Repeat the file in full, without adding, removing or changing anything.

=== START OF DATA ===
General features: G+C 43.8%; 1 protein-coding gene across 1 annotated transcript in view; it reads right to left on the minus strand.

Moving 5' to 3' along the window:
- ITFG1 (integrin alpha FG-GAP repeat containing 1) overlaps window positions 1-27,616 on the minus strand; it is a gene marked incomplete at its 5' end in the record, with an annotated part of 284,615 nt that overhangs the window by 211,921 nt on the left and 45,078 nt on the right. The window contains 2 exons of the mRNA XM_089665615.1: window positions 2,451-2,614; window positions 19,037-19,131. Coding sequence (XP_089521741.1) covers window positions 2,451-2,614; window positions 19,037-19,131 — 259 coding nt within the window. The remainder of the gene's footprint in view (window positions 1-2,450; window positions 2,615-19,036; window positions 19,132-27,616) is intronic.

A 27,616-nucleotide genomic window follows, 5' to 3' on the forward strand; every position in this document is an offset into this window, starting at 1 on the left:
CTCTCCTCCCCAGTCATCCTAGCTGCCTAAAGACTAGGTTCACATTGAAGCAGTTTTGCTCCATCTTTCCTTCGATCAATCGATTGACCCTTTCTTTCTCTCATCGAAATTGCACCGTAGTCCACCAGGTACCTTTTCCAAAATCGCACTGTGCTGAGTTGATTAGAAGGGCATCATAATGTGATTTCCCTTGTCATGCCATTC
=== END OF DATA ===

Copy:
General features: G+C 43.8%; 1 protein-coding gene across 1 annotated transcript in view; it reads right to left on the minus strand.

Moving 5' to 3' along the window:
- ITFG1 (integrin alpha FG-GAP repeat containing 1) overlaps window positions 1-27,616 on the minus strand; it is a gene marked incomplete at its 5' end in the record, with an annotated part of 284,615 nt that overhangs the window by 211,921 nt on the left and 45,078 nt on the right. The window contains 2 exons of the mRNA XM_089665615.1: window positions 2,451-2,614; window positions 19,037-19,131. Coding sequence (XP_089521741.1) covers window positions 2,451-2,614; window positions 19,037-19,131 — 259 coding nt within the window. The remainder of the gene's footprint in view (window positions 1-2,450; window positions 2,615-19,036; window positions 19,132-27,616) is intronic.

A 27,616-nucleotide genomic window follows, 5' to 3' on the forward strand; every position in this document is an offset into this window, starting at 1 on the left:
CTCTCCTCCCCAGTCATCCTAGCTGCCTAAAGACTAGGTTCACATTGAAGCAGTTTTGCTCCATCTTTCCTTCGATCAATCGATTGACCCTTTCTTTCTCTCATCGAAATTGCACCGTAGTCCACCAGGTACCTTTTCCAAAATCGCACTGTGCTGAGTTGATTAGAAGGGCATCATAATGTGATTTCCCTTGTCATGCCATTC